October 4, 2013

Sungei Merah Tales : Grandfather's Five Cents

Growing up in Sibu in the 1950's I learned a lot from my elders and especially from my grandfather, Tiong Kung Ping even though we did not live in the same house as most Foochow families did in those days. Most Foochow families had three or even four generations under one roof.

Grandfather came visiting us fairly often from Sungei Merah when we lived in Brooke Drive. I cannot ever remember him visitng us in Hua Hong Ice Factory though. I lived with my parents and aunts in Hua Hong until I was six and my brother was about one year old. (We lived in the Brooke Drive house until 1978 when it was demolished to make way for shophouses. Life was never quite the same after 1978 for most people in Sibu because the economic situation started to change rapidly.)

Five cents coin of the British colonial days.

My sisters,my brother and I loved seeing him in the house in Brooke Drive. His gift was often a small packet of Kong Biang or kompia. He was already in his 70's by then. He had rather stiff legs I remember and he was tall for a Foochow man.
The square one cent copper coin. We had a whole box of it for years. Later when we moved house, we could not find the box any more. Now it would worth slightly more, at last for its copper.

We actually dd not know that Grandfather often had tiffs with grandmother Siew and he would come to our house to "hide" for a few days, usually two nights. It was only much later when we were all grown up tht we were told that our grandparents were very strong minded people. Grandfather was much older than grandma but grandma was very enterprising and really had a mind of her own. She was very modern amongst the women of her time and she was very far sighted. According to our family legends, once grandma Siew cooled down, her little car would appear at our gates and she would come in to take grandpa home. It was a kind of interesting patching up for them, but we kids knew no better. It as time for grandpa to go home to Sungei Merah. One thing good about our grandparents : they never quarrelled in public. They only had cold wars and that really tickled us.

On occasions like this or his personal cold war, Grandpa would be teaching us kids about life.

He once told us about saving. He placed a few five cents on the table for us and instructed us very slowly to allow the five cents to grow into ten cents and then 10 ten cents would become a dollar. Ten one dollar would become ten dollars And so on...He told us to look forward to One Hundred Dollars.

He also told us never to flash the red notes around, especially in front of people. That kind of arrogance he said would make many enemies out of people around us. We must not show our open wallet because it would make people jealous of us. If possible, he said, we must always have a secret pocket in our skirt.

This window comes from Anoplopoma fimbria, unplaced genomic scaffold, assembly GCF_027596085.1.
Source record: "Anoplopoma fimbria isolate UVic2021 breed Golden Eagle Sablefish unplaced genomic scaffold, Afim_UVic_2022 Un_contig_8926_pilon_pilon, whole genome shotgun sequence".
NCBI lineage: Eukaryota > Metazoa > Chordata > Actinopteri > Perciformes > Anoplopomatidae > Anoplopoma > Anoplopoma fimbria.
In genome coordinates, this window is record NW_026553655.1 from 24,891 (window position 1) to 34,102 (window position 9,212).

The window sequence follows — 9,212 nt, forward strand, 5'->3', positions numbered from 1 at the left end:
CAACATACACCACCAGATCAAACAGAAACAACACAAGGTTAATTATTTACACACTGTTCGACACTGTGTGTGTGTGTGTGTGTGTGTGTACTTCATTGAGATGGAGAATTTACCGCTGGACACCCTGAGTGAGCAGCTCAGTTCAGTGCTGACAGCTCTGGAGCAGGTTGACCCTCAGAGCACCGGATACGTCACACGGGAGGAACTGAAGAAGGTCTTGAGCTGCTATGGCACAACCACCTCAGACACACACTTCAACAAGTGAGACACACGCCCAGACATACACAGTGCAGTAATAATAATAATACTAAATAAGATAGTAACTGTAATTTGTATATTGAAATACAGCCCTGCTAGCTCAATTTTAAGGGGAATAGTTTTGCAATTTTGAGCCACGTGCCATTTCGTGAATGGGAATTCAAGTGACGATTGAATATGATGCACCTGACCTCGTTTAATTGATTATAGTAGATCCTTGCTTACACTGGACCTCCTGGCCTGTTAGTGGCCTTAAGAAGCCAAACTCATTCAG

Grandpa had a small rubber coin purse. He would slowly dig out a little coin to give us, whenever he saw us. Five cents from him was a great gift.

That was exactly what my maternal grandmother said. It was no wonder that all our dresses and Chinese pants had side pockets in those days. We also tied our coins or dollar notes in our handkerchiefs. We did not ever have a purse.

Not long after that he passed away before any one of us made it to his target of 100 dollars. It was not easy at all to save 10 red notes in those days. It was very rare indeed for children even to get red packets or ang pows with 10 dollars in them. Today, it is just so normal t receive ten dollar notes from relatives especially during Chinese New Year.

Many years later, my pocket money in the university was 75 dollars a month which was meant for books and other essentials. I could not save a lot of money then and I actually never did save coins until I had 100 dollars because I had a weakness for movies. It had been very  very hard.

But it was a good lesson from Grandfather. He was our first Maths teacher teaching us TENs. And he was our first wealth advisor.

And definitely, we learned from him that Money Talks louder than anything in this world.


Anonymous said...

Your posting of old Sarawak reminds me of the video on Kuching, Sibu and Sarawak in 1959/1960:

It is really down memory lane. Do you recognise any pf the places, espcially Sibu and Sarikei?

Anonymous said...

Those day when camera can only take silent video before the advent of camcorder which can record sound as well.

Ensurai said...

Thanks. Will look at them in a while.

Ensurai said...

Yes indeed. Thanks

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